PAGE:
Jason Fujimoto, president, CEO and fifth-generation owner of HPM Building Supply, said, "So many residents and families dream of having a home of their own but are faced with Hawaiʻi's high cost of living. Especially after the Kilauea volcano eruption last year, we wanted to do more to help our community and put homeownership within reach of more people. The future of housing in Hawaiʻi depends on speed, flexibility and affordability. We put our nearly 100 years of home experience and understanding of local family needs into developing HalePlus.
     "The beauty of the HalePlus modular housing solution is that it can be modified for whatever the community needs. It's the right size and price for a young family starting out or for retirees who are downsizing. It can be expanded over time as a family grows. And it provides a County of Hawaiʻi pre-approved, permittable, and high-quality option for developers, companies and government agencies seeking scalability and cost-effectiveness. We truly appreciate the partnership of the County of Hawaiʻi for their openness to explore innovative housing solutions in our community in partnership with the construction industry."
     Gilbert Aguinaldo of Pacific Rim Construction is collaborating on the project with HPM Building Supply. Said Aguinaldo, "After the devastation of last year's lava flow, and the impact I saw on friends, neighbors and our community, I wanted to make sure our solution provided mobility. With a little notice and a little work, these homes and their contents can be detached from their permanent footing and moved out of harm's way."
     Brandee Menino, Hope Services CEO, said, "The lack of affordable housing is the greatest obstacle to ending homelessness on Hawaiʻi Island. We're excited to work with HPM to make housing more accessible to members of our community."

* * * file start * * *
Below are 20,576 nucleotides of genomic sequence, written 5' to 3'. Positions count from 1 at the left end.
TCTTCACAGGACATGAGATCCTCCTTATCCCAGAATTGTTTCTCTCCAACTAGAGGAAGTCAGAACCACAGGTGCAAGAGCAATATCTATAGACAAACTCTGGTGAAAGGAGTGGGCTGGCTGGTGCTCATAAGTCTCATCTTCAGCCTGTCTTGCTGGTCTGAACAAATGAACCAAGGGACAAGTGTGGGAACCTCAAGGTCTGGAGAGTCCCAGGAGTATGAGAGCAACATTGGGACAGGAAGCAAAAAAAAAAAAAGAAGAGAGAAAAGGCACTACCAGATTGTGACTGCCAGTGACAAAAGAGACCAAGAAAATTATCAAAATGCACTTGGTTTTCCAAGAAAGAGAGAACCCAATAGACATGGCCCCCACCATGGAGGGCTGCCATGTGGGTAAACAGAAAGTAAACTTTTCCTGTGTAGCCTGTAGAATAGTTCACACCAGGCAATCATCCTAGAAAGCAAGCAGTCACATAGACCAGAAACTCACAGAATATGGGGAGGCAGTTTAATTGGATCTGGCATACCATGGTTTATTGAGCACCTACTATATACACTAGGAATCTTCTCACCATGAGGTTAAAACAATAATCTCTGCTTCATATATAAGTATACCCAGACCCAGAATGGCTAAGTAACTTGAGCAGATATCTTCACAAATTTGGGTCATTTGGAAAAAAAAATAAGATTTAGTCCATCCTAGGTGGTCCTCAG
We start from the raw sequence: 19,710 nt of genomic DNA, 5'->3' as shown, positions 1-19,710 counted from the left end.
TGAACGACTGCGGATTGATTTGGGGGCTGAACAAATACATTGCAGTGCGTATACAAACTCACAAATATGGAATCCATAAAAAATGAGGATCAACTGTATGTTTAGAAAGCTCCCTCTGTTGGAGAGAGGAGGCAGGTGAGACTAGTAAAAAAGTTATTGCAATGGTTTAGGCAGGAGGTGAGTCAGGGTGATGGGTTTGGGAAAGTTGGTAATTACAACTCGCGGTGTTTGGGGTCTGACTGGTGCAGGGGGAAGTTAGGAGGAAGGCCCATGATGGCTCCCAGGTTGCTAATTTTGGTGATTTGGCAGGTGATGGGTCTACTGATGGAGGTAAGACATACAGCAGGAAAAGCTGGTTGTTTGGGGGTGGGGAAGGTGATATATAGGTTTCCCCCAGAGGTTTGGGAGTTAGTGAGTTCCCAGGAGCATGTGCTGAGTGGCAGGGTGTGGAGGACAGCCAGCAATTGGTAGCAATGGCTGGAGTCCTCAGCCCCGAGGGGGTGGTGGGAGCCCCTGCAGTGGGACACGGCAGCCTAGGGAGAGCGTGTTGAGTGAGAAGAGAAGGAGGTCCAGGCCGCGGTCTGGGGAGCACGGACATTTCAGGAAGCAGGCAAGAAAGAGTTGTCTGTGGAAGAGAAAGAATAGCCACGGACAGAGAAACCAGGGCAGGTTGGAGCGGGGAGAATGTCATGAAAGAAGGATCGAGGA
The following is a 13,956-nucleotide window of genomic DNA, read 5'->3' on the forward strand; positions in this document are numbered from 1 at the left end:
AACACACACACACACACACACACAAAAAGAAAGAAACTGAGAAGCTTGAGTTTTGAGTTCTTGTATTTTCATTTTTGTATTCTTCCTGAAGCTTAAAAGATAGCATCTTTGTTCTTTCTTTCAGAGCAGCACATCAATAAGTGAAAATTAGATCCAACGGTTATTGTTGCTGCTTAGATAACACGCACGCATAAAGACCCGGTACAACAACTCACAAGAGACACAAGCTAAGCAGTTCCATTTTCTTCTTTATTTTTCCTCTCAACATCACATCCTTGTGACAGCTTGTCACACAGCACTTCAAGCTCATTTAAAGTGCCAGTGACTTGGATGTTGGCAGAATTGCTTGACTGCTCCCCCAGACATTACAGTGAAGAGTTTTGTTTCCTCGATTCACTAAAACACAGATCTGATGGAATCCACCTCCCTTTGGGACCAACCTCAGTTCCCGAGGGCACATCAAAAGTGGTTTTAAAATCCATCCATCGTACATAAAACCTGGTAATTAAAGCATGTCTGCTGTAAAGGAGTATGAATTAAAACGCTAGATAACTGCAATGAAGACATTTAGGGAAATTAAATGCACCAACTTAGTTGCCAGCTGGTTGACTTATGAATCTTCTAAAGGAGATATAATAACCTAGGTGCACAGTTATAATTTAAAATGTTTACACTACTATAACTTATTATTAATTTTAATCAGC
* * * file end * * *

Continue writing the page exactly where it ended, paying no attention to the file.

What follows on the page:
HPM is offering affordable, moveable, modular housing to Hawaiʻi Island.
Photo from HPM
     Learn more about HalePlus at hpmhawaii.com/haleplus.


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COME DISPLAY YOUR SPECIAL ART WORKS. Well-known hair care specialist, Corrine Kaupu, will close her longtime business, Kamaʻaina Kuts, and reopen as Kaʻū Art Gallery and Gift Shop on Sunday, Sept. 1. She invites local artists to show their specialty works "for a possible placement at the gallery" on Saturday, Aug. 10, 10 a.m. to 3 p.m.
     Kaupu said she's "looking forward to helping local artists and our community. I'm open to see what our community wants."

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THE IDEA ACT, to help close the gap faced by women, minorities, and others in procuring patent rights, was introduced Thursday by Sen. Mazie Hirono. The bicameral, bipartisan legislation, Inventor Diversity for Economic Advancement Act of 2019, reports a release from Hirono's office, references studies that show that women, minorities, and economically disadvantaged individuals apply for and obtain patents at significantly lower rates than their male, white, and wealthier counterparts. Only 21 percent of U.S. patents list at least one woman as an inventor. African American and Hispanic college graduates apply for patents at approximately half the rate of their white counterparts. Additionally, children born to families with incomes below the U.S. median income receive patents at less than ten percent the rate of children born to families in the top one percent.
Sen. Mazie Hirono
     The IDEA Act would close these gaps by directing the United States Patent and Trademark Office to collect demographic data – including gender, race, military or veteran status, and income level, among others – from patent applicants on a voluntary basis. It further requires the USPTO to issue public reports on the data, allowing outside researchers to conduct analyses and offer insights into the various patent gaps in our society. The full text of the IDEA Act is available here. A one-page summary of the bill is available here.